The stories, travails, mistakes, successes; the journey of a change in lifestyle for two would-be market farmers and permaculturists.

Wednesday, March 2, 2011

We have lots of eggs - YAY

I have a small group of people who have gotten eggs from us on a fairly regular basis. One of them suggested a newsletter. That seemed like a good idea, so I sent one out, and this is just a recap of that newsletter. I have decided that a static website will probably work better for us than trying to use a blog as a website, so I'll be working on that as time allows.

Since we have been collecting a dozen and a half to 2 dozen eggs a day, they were really accumulating in the fridge. I actually drove around the neighborhood to give away samples, and hopefully have some new local customers. There is a potential for 3 dozen a day, but I don't think that will happen. At some point some of them will be going broody (wanting to hatch eggs) and will quit laying. That is good for me, because I want to use broody hens for naturally hatching out little chicks. But, it will cut into the egg production. I also plan on dividing up roosters and hens for breeding pens when the weather warms up.

We have basically 3 breeds here. Penedesencas, Chanteclers, and Ameraucanas. We have 2 colors of Chanteclers. White and Partridge. The Partridge birds lay the pinkish brown colored eggs, and tend to go broody very often. The White birds are the original color, and are the official chicken of Canada. They were considered extinct at one time, but pockets of them were discovered on small farms across Canada and are being brought back. We imported a trio of birds from Canada last fall. They lay a pale tinted egg, and you will seldom see one in your egg carton, since we only have 2 hens. We will eventually be either hatching those out or selling those eggs as hatching eggs later in the year.

The Penedsencas are an extremely rare breed as well. They are of Spanish origin, mainly in the area of Catalonia, which is also know for its wine production. They were brought back from extinction by the government, and exist in 4 feather colors. We have mostly black birds, with some being crossed with another color, and exhibiting red feathers as well. They lay the extremely dark red brown eggs. The genetic factors for this type of egg color are not really understood, nor is the process by which the color is laid on the egg. What is known is that the color is laid down sort of like spray painting. This accounts for the fact that the dark eggs often show scratch marks from the hens toe nails, or show uneven color from one part of the egg to the other. They can also be different shades of brown from one day to the next, depending on time of year, time of the day, or feed, to name a few factors. Other breeds of dark egg layers do not lay very well, but the Penedsencas are an exception. They lay very well all year long, are excellent foragers, and are very hearty birds. Some people do not like them because of their nervous nature, but we have had good luck with them here, and expect to specialize in them as a breed.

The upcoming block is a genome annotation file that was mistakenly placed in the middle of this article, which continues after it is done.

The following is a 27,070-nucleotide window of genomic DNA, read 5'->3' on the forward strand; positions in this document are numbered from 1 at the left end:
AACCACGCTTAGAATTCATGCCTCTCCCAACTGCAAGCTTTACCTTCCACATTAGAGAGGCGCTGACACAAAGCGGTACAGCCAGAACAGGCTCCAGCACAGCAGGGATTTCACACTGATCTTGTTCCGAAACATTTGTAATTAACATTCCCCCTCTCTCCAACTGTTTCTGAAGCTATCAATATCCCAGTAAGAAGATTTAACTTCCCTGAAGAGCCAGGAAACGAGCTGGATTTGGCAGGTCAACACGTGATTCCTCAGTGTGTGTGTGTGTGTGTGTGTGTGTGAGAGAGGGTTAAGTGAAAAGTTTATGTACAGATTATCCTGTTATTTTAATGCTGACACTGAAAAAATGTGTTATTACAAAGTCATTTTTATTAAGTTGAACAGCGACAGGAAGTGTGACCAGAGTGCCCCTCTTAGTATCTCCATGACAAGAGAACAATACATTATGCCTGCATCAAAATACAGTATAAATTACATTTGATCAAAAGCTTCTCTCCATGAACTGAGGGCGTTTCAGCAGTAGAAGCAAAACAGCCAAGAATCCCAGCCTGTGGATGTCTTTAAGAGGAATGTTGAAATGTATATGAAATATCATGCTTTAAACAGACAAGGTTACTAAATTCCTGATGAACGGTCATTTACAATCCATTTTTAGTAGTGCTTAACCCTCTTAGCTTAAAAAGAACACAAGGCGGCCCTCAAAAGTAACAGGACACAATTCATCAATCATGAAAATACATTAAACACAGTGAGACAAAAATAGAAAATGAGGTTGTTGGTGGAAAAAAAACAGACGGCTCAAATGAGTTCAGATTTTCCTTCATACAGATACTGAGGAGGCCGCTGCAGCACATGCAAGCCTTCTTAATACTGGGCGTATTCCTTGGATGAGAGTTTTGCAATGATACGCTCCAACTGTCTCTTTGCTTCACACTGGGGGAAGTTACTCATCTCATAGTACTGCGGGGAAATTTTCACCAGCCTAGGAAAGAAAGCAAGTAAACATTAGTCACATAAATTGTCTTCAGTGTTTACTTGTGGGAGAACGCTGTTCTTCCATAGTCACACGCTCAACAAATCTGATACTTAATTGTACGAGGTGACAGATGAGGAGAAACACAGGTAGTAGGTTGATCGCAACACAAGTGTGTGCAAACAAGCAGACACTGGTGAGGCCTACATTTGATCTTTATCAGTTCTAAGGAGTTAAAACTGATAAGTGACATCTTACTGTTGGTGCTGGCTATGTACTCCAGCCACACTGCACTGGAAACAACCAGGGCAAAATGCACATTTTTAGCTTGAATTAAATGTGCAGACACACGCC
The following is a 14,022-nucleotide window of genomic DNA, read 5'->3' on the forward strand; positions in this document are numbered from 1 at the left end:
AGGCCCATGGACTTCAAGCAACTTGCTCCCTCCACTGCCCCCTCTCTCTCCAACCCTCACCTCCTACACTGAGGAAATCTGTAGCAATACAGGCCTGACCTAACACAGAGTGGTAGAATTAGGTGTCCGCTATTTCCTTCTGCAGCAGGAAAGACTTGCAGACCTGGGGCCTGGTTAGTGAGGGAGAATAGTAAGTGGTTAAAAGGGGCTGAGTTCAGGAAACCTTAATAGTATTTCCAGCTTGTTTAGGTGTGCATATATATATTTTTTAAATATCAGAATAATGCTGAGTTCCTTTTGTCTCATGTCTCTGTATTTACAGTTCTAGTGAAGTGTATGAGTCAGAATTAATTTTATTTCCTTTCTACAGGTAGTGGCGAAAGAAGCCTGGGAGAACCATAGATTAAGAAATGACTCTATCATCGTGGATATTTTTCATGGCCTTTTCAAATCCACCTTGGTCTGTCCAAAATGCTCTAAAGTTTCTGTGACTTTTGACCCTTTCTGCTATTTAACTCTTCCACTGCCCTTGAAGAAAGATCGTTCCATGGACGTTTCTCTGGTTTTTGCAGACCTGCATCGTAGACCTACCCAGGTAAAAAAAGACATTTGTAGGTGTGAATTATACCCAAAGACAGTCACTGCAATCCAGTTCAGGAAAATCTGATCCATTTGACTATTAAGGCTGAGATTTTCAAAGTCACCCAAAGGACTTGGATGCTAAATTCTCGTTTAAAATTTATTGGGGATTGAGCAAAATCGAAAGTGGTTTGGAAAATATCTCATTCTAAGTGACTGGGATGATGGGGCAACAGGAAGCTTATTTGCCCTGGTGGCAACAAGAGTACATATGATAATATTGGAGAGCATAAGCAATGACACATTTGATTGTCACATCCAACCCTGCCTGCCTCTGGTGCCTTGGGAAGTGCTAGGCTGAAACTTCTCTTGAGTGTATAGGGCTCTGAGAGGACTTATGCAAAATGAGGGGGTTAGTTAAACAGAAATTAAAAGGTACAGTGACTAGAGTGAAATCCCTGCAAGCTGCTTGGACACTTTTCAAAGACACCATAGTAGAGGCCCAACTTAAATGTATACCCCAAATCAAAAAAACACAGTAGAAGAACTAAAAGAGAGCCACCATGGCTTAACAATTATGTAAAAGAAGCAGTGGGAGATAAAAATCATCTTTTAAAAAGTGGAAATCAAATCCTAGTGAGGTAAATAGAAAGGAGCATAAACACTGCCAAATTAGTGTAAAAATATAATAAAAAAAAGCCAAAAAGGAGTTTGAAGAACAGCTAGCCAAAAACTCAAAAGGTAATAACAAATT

Ameraucanas are the breed that lay the blue eggs. There is a lot of misinformation about this breed, mainly in terms of the names given to the birds. Most hatcheries sell birds that are cross breds and do not lay the true blue eggs. We have purebred birds from show breeders who lay the true blue eggs, with the color going all the way through the egg shell. They are not the best of layers, however, and do not lay at all during the winter. We had an accidental cross with one of our Chanteclers last year, and are going to pursue that cross some more this year. That bird lays a minty green egg, is very hearty, and lays throughout the winter. We are getting 6 eggs a week from her, which is outstanding for a non-hybrid laying bird.

Other poultry projects for the upcoming year include more heritage turkeys, extremely rare Cotton Patch Geese, and Ancona Ducks. These will be used as part of our permaculture model as well as providing us with their tasty meat and eggs. The Cotton Patch Geese will be a breeding experiment, as they are going to be too rare to eat!!

I hope to be selling at one or two farmers markets this year, although eggs will not be part of that. For right now, I am not licensed to sell at markets, as that takes having a commercial kitchen in which to process them, and it is a bigger expense than we are willing to incur right now. So, as long as we have enough extra eggs, I'll continue the occasional deliveries and home sales.

Someone was interested in information on how to freeze eggs, so here is a link to some good information on that. I haven't tried it yet, so can't vouch for it, but here it is if anyone wants to give it a shot.

Hope winter will break soon. I for one am tired of this dam...... white stuff and cold. So are the birds!

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